• General difficulty in memorizing the things
  • Extreme restlessness in a child which significantly interferes with the timely completion of various tasks
  • Reverses letters or symbols too frequently while reading for example b as d, saw as was, etc.
  • Reverses numbers too frequently while reading or writing for example 31 as 13, 6 as 9,etc.
  • Excessive errors during reading like looses place or repeat / insert/ substitute/omit words.
  • Poor in mathematical calculations
  • Problems in accurate copying from the common sources like a book or a blackboard, even though the vision is normal.
  • Write letters or words either too close or too far (spacing problems).
  • The child appears to comprehend satisfactorily but is not able to answer the questions.


  • If the answer to any of the above 3-5 statements is positive, the child should be carefully examined by a qualified psychologist/paeditrician/ or a special educator for initial screening & further consultations.
  • One of the main characteristics children with learning disabilies is that their verbal skills are often much better than the writing skills. Therefore, they should be formally tested in order to elucidate their disabi lity in detail.

Learning disabilities what to look for some first signs of trouble keeping up with the flow of expectations

Preschool Pronunciation problems  Slow vocabulary growth. Lack of interest in story telling Trouble learning numbers, alphabet, days of week, etc. poor memory for routines. Trouble sitting still, Extreme restlessness, in persistence at tasks Trouble learning self-help skills (e.g. tying shoe laces), Clumsiness, Reluctance to draw or trace Trouble learning left from right (Possible visual spatial confusion), Trouble interacting (Poor social skills)
Lower Grades Delayed decoding abilities for reading, Trouble following directions, Poor spelling Slow recall of facts, Organizational problems, slow acquisition of new skills, Poor spelling. Impassivity, lack of planning, careless errors, Insatiability, Distractibility Unstable pencil grip, Trouble with letter formation Trouble learning about time (Temporal – sequential disorganization, Poor grasp of math concepts)
Middle Grades Poor reading comprehension Lack of verbal participation in class, Trouble with word problems. Poor intelligible writing, Slow or poor recall of math facts, Failure of automatic recall Inconsistency, Poor self - monitoring, Great Knowledge of Trivia, Distaste for fine detail First - like or tight pencil illegible, slow or inconsistent writing Reluctance to write. Poor learning strategies Disorganisation in time or space, peer rejection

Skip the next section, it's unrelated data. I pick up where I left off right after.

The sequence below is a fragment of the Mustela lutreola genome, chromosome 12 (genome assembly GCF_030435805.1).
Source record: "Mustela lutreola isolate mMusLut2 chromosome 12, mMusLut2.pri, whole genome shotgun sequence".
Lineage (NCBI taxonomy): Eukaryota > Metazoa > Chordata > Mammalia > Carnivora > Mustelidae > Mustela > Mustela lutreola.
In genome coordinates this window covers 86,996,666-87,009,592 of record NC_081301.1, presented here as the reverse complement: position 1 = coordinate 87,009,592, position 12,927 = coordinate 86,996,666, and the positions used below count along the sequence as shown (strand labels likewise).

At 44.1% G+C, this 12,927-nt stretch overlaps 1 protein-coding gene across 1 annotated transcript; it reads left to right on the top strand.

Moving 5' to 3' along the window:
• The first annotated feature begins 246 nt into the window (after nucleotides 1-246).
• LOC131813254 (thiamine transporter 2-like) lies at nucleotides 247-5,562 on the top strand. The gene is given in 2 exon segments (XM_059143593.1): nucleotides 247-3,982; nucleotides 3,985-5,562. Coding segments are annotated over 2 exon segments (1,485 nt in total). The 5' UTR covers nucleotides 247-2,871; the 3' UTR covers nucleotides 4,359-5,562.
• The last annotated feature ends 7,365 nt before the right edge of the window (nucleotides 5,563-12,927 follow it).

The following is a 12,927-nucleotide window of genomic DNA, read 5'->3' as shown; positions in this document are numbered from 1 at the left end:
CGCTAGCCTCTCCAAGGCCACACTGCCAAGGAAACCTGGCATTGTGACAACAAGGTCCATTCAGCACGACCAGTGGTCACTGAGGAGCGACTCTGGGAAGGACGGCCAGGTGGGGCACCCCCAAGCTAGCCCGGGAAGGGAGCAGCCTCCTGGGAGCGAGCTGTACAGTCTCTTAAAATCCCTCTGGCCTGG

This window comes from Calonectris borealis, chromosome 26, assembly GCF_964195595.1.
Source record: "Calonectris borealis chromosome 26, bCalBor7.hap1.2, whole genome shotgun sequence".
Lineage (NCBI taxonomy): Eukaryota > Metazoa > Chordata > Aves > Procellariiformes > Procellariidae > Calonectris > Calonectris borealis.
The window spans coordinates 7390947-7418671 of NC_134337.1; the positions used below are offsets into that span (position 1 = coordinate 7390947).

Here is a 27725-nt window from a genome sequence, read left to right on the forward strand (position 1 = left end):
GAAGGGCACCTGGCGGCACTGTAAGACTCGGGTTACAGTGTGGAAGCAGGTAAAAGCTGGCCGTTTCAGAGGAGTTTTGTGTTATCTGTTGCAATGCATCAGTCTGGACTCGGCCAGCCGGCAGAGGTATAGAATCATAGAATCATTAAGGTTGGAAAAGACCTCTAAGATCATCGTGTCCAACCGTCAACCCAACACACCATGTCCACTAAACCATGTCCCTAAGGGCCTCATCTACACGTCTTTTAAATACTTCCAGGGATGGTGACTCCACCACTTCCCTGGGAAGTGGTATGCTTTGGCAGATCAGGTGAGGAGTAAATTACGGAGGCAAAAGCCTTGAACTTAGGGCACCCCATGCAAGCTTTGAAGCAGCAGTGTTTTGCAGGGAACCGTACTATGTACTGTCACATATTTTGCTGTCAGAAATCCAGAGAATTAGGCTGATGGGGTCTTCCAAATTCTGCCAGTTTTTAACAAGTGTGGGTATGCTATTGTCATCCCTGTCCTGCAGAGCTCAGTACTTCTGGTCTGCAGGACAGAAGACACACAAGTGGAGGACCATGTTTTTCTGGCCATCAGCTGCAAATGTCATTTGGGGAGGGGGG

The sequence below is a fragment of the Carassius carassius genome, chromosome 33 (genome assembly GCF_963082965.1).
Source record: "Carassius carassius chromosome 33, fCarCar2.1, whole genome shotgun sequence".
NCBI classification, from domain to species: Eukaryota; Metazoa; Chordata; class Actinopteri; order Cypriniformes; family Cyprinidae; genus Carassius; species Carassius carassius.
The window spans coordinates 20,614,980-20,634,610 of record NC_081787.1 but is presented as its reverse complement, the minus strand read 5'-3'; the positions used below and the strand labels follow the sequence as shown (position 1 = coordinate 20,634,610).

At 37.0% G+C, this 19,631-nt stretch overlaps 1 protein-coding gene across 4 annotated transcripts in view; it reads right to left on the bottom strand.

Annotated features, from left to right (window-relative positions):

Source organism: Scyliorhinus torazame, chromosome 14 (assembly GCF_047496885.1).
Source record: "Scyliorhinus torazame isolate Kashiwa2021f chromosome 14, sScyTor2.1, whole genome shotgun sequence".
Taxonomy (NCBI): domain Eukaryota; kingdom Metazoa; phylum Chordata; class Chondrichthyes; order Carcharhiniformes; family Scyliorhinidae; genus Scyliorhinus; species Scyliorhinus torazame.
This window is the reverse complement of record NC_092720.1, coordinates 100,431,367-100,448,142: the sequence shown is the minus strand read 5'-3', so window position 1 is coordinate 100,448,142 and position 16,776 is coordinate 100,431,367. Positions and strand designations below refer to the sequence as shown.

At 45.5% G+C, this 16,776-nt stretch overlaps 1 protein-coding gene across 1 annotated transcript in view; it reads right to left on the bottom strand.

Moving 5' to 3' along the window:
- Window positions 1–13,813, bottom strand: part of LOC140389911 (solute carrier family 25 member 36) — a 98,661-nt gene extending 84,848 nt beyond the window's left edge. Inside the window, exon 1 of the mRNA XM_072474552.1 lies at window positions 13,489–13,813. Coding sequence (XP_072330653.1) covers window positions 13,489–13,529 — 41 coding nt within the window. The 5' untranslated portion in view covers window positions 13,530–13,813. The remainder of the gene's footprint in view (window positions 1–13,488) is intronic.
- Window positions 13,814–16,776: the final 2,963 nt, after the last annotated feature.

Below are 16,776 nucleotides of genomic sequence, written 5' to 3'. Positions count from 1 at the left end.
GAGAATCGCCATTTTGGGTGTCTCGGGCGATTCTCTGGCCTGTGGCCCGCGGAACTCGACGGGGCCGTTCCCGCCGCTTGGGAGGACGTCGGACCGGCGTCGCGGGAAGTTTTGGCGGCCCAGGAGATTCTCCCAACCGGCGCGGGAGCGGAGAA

Upper Grades Weak grasp of explanations, foreign language problems, Poor written expression, Trouble summarizing. Trouble studying for tests, Weak cumulative memory, Slow work place. Memory problems due to weak attention, Mental fatigue (Lessening relevance of fine motor skills) Poor grasp of abstract concepts. Failure to elaborate, Trouble taking tests, multiple choice (e.g. SAT’s)

Note: These are guideposts for parents, teachers and other involved. They should not be used in isolation, but may lead you to seek further assessment. Many children will, from time to time, have difficulty with one or more of these items. They should always be reviewed in a broader content of understanding about a child.

Categories of Locomotor Disabilities

  • Permanent Physical impairment of Upper Limb
  • Permanent Physical impairment of Lower Limb
  • Permanent Physical impairment of Trunk (Spine)
  • Permanent Physical impairment in case Short Stature/ Dwarfism
  • Permanent Physical impairment in Amputees
  • Longitudinal deficiencies
  • Permanent Physical impairment in Neurological conditions
  • Permanent Physical impairment due to cardiopulmonary Diseases

The estimation of permanent impairment depends upon the measurement of functional impairment.

  • Impairment: Impairment in any loss or abnormality of psychological, physiological or anatomical structure or function in a human being.
  • Functional Limitations: Impairment may cause functional limitations which are partial or total inability to perform these activities necessary for motor, sensory or mental function within the range or manner of which a human being is normally capable.

If the child has locomotor disability contact: Orthopaedic Surgeon or specialist in physic al medicine and rehabilitation – Available at block, district, State hospital for assessment,

Organizations for education - Formal schools, Open School – Non - Governmental Organisations working in the field of locomotor disabilities

Organisations for providing aids and appliances -  Field, Sub - health Centre, Primary Health Center, Gram Panchayat, Rehabilitation centre if available, NGOs working in the field of disability.

  • Block: Block Welfare Officer
  • District: District Welfare Officer
  • Students: in schools

Source: A Handbook for Parents of Children with Disabilities

Last Modified : 3/2/2020